By the 1952 season, the university decided to deemphasize sports. The new president at Louisville, Dr. Phillip Davidson, reduced the amount of athletic aid, and tightened academic standards for athletes. As a result, 15 returning players could not meet the new standards and lost their scholarships.
In 1952 Coach Camp switched the team to one-platoon football. Unitas played safety or linebacker on defense, quarterback on offense, and kick/punt returner on special teams. The Cards won their first game against Wayne State, and destroyed Florida State 41-14 in the second game. Unitas completed 16 of 21 passes for 198 yards and three touchdowns. It was said that Unitas put on such a show at the Florida State game that he threw a pass under his legs for 15 yards. The rest of the season was a struggle for the Cards, who finished 3-5. Unitas completed 106 of 198 passes for 1,540 yards and 12 touchdowns in his sophomore year.
The team won their first game in 1953, against Murray State, and lost the rest for a record of 1-7. One of the most memorable games of the season came in a 59-6 loss against Tennessee. Unitas completed 9 of 19 passes for 73 yards, rushed 9 times for 52 yards, returned 6 kickoffs for eighty-five yards, 1 punt for three yards, and had 86 percent of the team's tackles. The only touchdown the team scored was in the fourth quarter when Unitas made a fake pitch to the running back and ran the ball 23 yards for a touchdown. Unitas was hurt later in the fourth quarter while trying to run the ball, and on his way off the field received a standing ovation. When he got to the locker room he was so worn that his jersey and shoulder pads had to be cut off, because he could not lift his arms. Louisville ended the season with 20-13 loss to Eastern Kentucky in which Unitas was intercepted twice by Roy Kidd. In his junior year, Unitas completed 49 of 95 passes for 470 yards and three touchdowns.
Unitas was elected captain for the 1954 season, but due to an early injury did not see much playing time. His first start of the season was the third game against Florida State. Of the 34-man team, 21 were freshmen. The 1954 Louisville Cardinals went 3-6, with the last win at home against Morehead State. Unitas was slowed by so many injuries his senior year that he did not lead the team in passing yards. He threw for 527 yards, second to Jim Houser’s 560.
In 1956 Unitas joined the Baltimore Colts of the NFL under legendary coach Weeb Ewbank, after being asked at the last minute to join Bloomfield Rams lineman Jim Deglau, a Croatian steel worker much like Unitas, at the latter's scheduled Colts tryout. They borrowed money from friends to pay for the gas to make the trip. Deglau, a semi-pro player and family friend, told a reporter after Unitas' death, "[His] uncle told him not to come. [He] was worried that if he came down and the Colts passed on him, it would look bad (to other NFL teams)." The Colts signed Unitas, much to the chagrin of the Cleveland Browns, who had hoped to claim the rejected Steeler quarterback.
When starting quarterback George Shaw suffered a broken leg against the Chicago Bears in the season's fourth game, Unitas made a nervous debut. His first pass was intercepted and returned for a touchdown. Then he botched a hand-off on his next play, a fumble recovered by the Bears. Unitas rebounded quickly from that 58-27 loss, leading the Colts to an upset of Green Bay and their first win over Cleveland. He threw nine touchdown passes that year, including one in the season finale that started his record 47-game streak. His 55.6-percent completion mark was a rookie record. In 1957, his first season as the Colts full-time starter at quarterback, Unitas finished first in the NFL in passing yards (2,550) and touchdown passes (24) as he helped lead the Colts to a 7-5 record, the first winning record in franchise history. At season's end, Unitas was named the NFL's Most Valuable Player by the Newspaper Enterprise Association (NEA).
The Colts won the NFL championship under Unitas' leadership in 1958, by defeating the New York Giants 23-17 in sudden death overtime. It was the first overtime game in NFL history, and is often referred to as the "greatest game ever played." The game, nationally televised by NBC, has been credited for sparking the rise in popularity of professional football during the 1960s. In 1959, Unitas was named the NFL's MVP by the Associated Press (AP) and UPI for the first time, leading the NFL in passing yards (2,899), touchdown passes (32) and completions (193).Unitas then led the Colts to a repeat championship, beating the Giants again 31-16 in the title game.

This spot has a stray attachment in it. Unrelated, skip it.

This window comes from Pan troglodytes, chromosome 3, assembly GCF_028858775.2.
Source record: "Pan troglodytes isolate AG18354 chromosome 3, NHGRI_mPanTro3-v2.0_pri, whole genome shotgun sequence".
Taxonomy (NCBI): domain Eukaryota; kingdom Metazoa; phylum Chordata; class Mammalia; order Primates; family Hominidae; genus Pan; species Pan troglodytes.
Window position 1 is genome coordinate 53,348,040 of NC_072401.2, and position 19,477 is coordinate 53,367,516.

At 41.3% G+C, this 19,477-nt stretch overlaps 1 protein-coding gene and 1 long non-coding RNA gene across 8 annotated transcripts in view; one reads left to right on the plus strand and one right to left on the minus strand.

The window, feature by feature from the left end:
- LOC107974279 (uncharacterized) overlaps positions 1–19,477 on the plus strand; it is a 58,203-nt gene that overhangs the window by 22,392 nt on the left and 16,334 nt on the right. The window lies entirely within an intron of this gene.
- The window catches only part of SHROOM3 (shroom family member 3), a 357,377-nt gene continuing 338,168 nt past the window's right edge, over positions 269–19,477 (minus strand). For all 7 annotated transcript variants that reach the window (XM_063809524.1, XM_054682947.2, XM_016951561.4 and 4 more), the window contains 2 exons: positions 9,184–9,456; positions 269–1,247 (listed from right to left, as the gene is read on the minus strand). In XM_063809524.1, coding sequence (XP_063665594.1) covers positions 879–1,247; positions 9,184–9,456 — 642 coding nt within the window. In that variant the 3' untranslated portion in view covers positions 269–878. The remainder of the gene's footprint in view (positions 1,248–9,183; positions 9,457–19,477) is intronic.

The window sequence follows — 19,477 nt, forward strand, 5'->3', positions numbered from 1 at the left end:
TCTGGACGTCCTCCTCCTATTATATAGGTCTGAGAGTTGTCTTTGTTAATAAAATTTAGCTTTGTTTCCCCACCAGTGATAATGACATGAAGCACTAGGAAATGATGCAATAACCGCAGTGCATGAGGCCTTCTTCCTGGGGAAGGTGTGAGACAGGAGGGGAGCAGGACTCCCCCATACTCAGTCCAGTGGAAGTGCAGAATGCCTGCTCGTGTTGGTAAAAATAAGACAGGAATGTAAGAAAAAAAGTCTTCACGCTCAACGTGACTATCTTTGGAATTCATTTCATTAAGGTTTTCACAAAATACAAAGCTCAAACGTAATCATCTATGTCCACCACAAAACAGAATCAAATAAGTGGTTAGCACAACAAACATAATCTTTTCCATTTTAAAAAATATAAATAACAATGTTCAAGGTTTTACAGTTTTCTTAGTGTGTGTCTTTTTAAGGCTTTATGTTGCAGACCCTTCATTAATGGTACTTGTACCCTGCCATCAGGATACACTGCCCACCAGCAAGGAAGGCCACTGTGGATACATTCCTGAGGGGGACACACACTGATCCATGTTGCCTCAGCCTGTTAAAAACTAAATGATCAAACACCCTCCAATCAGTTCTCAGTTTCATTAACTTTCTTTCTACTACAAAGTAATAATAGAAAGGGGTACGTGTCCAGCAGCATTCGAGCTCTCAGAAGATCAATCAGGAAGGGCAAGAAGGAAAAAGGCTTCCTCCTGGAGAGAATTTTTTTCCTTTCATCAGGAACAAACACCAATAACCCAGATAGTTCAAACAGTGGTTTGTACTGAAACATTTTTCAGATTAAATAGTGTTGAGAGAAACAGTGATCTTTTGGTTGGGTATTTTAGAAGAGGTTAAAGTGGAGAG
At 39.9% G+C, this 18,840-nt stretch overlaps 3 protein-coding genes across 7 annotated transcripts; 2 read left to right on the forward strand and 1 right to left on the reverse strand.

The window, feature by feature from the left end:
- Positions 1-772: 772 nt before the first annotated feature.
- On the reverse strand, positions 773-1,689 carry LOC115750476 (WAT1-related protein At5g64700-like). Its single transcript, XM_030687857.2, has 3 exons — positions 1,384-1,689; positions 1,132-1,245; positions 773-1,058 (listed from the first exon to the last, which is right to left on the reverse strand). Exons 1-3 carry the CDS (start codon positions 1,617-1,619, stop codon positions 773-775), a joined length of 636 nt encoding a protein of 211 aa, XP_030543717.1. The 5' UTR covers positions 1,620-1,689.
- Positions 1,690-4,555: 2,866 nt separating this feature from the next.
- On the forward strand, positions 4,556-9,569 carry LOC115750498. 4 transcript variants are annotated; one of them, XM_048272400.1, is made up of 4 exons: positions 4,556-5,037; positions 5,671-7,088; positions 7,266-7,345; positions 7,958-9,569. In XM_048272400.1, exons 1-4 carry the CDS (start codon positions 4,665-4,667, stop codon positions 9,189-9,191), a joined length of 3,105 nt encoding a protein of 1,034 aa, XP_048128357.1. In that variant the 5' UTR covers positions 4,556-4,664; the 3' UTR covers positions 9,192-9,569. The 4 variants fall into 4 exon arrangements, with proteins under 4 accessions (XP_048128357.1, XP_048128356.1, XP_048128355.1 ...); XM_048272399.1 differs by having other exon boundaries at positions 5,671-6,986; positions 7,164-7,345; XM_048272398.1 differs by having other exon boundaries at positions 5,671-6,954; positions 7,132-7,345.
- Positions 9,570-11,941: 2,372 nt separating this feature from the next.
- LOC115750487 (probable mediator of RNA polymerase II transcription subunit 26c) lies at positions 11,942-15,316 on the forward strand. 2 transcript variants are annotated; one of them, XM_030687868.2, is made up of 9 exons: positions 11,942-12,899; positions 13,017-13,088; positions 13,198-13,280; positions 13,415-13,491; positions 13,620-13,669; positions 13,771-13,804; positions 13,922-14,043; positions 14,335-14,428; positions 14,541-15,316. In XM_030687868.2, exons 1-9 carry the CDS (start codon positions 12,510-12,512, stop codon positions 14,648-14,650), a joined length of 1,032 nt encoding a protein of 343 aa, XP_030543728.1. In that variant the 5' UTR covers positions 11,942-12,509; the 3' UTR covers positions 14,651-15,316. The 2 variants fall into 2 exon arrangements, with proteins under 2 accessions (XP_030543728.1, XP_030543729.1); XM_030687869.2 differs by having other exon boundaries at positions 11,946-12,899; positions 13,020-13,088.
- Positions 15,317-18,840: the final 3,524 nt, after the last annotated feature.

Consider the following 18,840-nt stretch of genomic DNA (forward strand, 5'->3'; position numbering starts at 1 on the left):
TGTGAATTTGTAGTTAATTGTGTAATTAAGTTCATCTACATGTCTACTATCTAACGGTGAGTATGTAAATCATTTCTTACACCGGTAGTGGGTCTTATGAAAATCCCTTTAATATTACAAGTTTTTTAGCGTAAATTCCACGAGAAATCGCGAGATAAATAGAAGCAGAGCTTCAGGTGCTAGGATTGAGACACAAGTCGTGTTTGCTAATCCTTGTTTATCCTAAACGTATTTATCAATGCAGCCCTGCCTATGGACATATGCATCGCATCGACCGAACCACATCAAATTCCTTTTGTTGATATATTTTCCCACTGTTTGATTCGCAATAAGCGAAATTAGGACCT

As the 1950s turned into the 1960s, the Colts fortunes (and win totals) declined. Injuries to key players such as Alan Ameche, Raymond Berry and Lenny Moore were a contributing factor to this. Unitas' streak of 47 straight games with at least one touchdown pass ended against the Los Angeles Rams in week 11 of the 1960 season. After three middle-of-the-pack seasons, Colts owner Carroll Rosenbloom fired Weeb Ewbank and replaced him with Don Shula, the then-youngest head coach in NFL history (33 years of age when he was hired). The Colts finished 8-6 in Shula's first season at the helm, good enough for only third-place in the NFL's Western Conference but they did end the season on a strong note by winning their final 3 games. The season was very successful for Unitas personally as he led the NFL in passing yards with a career-best total of 3,481 and also led in completions with 237. The 1964 season would see the Colts return to the top of the Western Conference. After dropping their season opener to the Vikings, the Colts ran off 10 straight victories and finished the season with a 12-2 record. The season was one of Unitas' best as he finished with 2,824 yards passing, a league-best 9.26 yards per pass attempt, 19 touchdown passes and only 6 interceptions. He was named the NFL's Most Valuable Player by the AP and UPI for a second time. However, the season would end on a disappointing note for the Colts as they were upset by the Cleveland Browns in the 1964 NFL Championship Game, losing 27-0. More postseason heartbreak would follow in 1965. The Colts and Packers finished in a tie for first place in the Western Conference and a one-game playoff was played in Green Bay to decide who would be the conference representative in the 1965 NFL Championship Game. The Colts lost in overtime 13-10 due in large part to a game-tying field goal by Don Chandler that many say was incorrectly ruled good. The season had been another fine one for Unitas, as he threw for 2,530 yards, 23 touchdowns and finished with a league-high 97.1 passer rating, but he was lost for the balance of the season due to a knee injury in a week 12 loss to the Bears. Backup quarterback Gary Cuozzo also suffered a season-ending injury the following week and it would be running back Tom Matte who filled in as the emergency QB for the regular-season finale and the playoff loss to the Packers. After once again finishing 2nd in the Western Conference in 1966, the Colts rebounded to finish 11-1-2 in 1967 tying the Los Angeles Rams for the NFL's best record. In winning his third MVP awards from the AP and UPI in 1967 (and his second from the NEA), Unitas had a league-high 58.5 completion percentage and passed for 3,428 yards and 20 touchdowns. Once again the season ended on a sour note for the Colts, as they were shut out of the newly-instituted four team NFL playoff after losing the divisional tiebreaker to the Rams due to a 34-10 loss to them in the regular season finale.